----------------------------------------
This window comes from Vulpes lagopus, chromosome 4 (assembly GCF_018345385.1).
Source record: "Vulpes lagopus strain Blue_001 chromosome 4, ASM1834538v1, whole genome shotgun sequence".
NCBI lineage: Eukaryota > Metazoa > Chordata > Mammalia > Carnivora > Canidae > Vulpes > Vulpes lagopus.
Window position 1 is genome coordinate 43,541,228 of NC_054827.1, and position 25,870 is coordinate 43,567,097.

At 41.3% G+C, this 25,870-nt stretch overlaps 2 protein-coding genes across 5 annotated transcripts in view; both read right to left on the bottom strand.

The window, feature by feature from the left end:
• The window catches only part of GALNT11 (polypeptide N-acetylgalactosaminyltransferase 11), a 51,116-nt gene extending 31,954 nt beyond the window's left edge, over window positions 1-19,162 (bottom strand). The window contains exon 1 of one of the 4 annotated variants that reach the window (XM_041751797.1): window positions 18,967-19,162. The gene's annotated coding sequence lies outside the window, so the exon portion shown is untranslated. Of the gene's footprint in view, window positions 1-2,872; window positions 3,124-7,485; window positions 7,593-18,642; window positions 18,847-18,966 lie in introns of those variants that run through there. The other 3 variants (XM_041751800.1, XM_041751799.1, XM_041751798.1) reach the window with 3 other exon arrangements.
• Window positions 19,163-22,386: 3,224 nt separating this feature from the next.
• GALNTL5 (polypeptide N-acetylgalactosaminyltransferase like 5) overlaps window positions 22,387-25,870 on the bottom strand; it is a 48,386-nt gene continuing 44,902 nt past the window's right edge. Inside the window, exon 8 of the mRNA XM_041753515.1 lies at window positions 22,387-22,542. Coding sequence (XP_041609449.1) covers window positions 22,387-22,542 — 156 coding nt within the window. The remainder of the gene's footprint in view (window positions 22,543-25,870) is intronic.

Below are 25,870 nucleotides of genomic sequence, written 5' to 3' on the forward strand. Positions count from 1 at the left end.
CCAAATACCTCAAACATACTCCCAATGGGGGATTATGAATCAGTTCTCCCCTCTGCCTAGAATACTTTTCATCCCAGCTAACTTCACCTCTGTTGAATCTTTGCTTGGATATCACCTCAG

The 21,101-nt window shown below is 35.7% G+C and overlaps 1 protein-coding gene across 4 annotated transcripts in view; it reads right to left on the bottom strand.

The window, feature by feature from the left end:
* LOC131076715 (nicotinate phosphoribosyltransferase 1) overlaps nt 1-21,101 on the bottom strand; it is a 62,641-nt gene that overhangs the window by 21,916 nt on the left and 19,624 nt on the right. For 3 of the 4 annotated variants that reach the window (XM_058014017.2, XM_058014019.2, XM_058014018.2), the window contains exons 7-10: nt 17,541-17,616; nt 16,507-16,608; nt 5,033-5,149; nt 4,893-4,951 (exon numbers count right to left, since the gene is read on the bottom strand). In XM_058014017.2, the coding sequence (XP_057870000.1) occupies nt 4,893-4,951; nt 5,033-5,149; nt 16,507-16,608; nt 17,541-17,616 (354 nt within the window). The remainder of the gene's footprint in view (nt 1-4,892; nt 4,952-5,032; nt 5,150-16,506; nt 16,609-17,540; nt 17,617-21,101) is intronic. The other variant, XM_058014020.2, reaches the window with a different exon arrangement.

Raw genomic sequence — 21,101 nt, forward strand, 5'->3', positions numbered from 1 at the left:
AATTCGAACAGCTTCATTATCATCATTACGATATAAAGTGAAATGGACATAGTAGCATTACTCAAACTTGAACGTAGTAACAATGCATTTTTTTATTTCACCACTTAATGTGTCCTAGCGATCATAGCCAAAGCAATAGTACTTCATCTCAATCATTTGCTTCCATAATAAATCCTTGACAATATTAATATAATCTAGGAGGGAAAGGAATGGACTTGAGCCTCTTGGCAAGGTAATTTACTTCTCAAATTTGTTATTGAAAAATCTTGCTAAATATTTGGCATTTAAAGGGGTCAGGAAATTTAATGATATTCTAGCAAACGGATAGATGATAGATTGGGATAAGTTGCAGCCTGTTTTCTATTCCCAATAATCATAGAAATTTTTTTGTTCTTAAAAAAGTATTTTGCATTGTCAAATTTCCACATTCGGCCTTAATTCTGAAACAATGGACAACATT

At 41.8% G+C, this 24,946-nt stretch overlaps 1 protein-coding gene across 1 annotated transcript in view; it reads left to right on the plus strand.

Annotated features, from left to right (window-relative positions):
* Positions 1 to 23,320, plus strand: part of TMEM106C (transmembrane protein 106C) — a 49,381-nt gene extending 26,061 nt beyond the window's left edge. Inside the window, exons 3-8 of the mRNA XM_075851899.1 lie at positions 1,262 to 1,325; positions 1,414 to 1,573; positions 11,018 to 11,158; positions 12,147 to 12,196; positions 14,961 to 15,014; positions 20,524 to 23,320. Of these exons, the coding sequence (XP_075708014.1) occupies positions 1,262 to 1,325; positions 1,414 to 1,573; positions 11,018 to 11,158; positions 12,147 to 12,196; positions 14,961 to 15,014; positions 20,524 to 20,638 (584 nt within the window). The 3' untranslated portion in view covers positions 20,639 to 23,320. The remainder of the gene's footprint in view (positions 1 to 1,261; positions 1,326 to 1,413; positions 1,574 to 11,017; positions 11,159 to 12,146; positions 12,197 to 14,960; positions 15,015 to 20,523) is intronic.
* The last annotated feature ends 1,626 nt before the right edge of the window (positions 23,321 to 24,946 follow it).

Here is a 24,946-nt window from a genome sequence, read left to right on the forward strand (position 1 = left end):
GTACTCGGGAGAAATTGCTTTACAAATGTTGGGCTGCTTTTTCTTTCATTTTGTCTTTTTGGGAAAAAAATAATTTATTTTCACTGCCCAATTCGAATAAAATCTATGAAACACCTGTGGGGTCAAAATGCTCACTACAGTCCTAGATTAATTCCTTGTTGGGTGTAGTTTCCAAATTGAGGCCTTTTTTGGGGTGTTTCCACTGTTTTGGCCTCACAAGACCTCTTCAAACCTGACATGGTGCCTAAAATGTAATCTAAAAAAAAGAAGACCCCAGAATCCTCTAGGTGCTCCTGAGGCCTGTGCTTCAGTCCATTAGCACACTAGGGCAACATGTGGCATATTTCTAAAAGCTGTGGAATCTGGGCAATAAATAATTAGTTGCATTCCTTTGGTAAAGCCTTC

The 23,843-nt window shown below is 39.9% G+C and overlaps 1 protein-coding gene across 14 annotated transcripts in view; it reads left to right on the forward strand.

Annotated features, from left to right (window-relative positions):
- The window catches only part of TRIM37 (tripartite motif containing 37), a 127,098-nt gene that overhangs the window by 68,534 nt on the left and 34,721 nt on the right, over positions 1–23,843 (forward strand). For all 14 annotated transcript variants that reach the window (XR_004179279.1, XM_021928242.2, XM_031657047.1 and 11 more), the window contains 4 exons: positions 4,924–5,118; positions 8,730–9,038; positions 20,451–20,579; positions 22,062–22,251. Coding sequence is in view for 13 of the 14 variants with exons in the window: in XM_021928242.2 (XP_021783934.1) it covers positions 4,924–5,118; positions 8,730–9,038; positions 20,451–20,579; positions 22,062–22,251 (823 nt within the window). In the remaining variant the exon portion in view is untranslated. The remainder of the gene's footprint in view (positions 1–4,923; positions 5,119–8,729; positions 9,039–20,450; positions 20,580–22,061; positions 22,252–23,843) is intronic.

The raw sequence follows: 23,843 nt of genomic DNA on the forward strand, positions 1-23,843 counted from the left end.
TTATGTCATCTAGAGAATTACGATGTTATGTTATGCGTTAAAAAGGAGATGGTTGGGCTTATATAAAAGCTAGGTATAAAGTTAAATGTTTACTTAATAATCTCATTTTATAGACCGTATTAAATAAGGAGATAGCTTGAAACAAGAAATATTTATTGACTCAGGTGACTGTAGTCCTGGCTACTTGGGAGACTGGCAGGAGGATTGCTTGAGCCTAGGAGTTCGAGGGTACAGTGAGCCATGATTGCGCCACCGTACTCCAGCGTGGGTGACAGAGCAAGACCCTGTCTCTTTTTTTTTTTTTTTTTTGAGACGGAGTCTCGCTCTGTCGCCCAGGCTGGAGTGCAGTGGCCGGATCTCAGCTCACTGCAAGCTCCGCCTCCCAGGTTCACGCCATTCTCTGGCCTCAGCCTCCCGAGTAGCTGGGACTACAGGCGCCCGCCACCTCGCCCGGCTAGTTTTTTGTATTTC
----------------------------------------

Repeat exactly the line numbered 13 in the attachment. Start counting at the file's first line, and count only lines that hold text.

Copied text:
The window, feature by feature from the left end: